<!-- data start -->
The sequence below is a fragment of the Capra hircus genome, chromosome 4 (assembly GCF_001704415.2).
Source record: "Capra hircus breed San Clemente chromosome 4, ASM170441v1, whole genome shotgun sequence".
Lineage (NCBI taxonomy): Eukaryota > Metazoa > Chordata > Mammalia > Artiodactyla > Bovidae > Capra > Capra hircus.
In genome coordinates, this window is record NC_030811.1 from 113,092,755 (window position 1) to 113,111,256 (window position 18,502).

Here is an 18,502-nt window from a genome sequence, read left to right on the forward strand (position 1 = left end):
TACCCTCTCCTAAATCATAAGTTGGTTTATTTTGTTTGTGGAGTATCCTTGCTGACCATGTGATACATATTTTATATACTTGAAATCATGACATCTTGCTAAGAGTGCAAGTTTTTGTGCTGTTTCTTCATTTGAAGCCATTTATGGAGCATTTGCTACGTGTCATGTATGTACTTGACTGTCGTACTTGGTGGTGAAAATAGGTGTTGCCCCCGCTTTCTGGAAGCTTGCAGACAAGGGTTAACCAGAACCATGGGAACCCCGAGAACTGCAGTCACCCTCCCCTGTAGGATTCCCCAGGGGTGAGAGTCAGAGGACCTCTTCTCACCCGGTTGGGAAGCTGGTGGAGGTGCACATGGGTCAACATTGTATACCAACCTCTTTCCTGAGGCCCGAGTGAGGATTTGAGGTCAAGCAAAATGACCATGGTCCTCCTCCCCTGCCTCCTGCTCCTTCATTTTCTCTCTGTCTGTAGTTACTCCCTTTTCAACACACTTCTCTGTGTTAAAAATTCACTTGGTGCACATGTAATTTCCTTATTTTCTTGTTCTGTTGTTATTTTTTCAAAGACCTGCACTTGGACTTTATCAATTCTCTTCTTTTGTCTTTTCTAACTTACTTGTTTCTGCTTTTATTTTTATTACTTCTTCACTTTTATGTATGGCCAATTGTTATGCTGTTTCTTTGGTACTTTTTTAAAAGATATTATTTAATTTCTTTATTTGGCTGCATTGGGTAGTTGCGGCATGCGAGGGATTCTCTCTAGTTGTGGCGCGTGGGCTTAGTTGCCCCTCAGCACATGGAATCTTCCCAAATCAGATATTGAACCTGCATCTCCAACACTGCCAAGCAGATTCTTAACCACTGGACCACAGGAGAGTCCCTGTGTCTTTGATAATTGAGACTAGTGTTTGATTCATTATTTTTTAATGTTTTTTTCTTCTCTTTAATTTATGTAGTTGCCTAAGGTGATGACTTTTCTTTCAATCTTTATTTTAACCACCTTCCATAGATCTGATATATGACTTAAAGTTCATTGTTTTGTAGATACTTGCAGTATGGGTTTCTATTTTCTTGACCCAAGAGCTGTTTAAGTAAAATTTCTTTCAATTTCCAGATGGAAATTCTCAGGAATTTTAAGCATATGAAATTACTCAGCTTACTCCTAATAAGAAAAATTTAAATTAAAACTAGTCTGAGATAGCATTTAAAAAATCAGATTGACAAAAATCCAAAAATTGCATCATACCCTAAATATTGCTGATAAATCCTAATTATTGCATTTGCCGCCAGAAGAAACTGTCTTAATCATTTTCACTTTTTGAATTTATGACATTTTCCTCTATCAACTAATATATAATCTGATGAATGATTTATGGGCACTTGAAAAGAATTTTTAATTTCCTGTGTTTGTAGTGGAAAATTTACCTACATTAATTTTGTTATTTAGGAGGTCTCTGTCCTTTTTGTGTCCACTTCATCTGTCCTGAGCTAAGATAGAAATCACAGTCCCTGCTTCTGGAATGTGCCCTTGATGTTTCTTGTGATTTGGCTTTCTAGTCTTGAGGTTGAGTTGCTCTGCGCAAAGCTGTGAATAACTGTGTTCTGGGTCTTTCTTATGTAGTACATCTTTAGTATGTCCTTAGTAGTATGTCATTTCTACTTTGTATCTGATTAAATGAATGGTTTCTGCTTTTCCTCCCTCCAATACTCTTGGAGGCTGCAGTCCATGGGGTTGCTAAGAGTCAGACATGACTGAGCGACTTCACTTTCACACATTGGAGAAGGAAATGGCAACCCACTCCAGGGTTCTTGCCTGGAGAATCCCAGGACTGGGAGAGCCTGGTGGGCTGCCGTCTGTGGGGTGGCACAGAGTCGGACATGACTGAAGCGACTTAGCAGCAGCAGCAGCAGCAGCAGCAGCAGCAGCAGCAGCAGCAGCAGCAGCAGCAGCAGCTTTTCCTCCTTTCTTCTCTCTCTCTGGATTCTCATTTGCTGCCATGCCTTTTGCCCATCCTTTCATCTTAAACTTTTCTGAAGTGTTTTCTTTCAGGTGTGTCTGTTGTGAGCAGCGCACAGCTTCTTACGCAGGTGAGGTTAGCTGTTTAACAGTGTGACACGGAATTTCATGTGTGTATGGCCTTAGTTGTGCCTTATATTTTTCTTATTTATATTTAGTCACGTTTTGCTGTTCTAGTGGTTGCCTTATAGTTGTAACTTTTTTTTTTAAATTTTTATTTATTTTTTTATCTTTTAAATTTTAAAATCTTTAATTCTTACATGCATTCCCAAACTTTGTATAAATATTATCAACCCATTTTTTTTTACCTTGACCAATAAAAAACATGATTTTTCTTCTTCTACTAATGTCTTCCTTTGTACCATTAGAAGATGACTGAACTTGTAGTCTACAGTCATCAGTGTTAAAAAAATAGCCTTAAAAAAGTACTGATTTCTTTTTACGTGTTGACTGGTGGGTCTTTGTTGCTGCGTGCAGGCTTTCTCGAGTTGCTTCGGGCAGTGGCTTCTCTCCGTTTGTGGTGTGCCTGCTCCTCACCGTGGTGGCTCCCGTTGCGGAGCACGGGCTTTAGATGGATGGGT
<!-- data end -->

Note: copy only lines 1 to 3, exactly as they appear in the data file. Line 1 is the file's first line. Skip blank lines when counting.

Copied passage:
The sequence below is a fragment of the Capra hircus genome, chromosome 4 (assembly GCF_001704415.2).
Source record: "Capra hircus breed San Clemente chromosome 4, ASM170441v1, whole genome shotgun sequence".
Lineage (NCBI taxonomy): Eukaryota > Metazoa > Chordata > Mammalia > Artiodactyla > Bovidae > Capra > Capra hircus.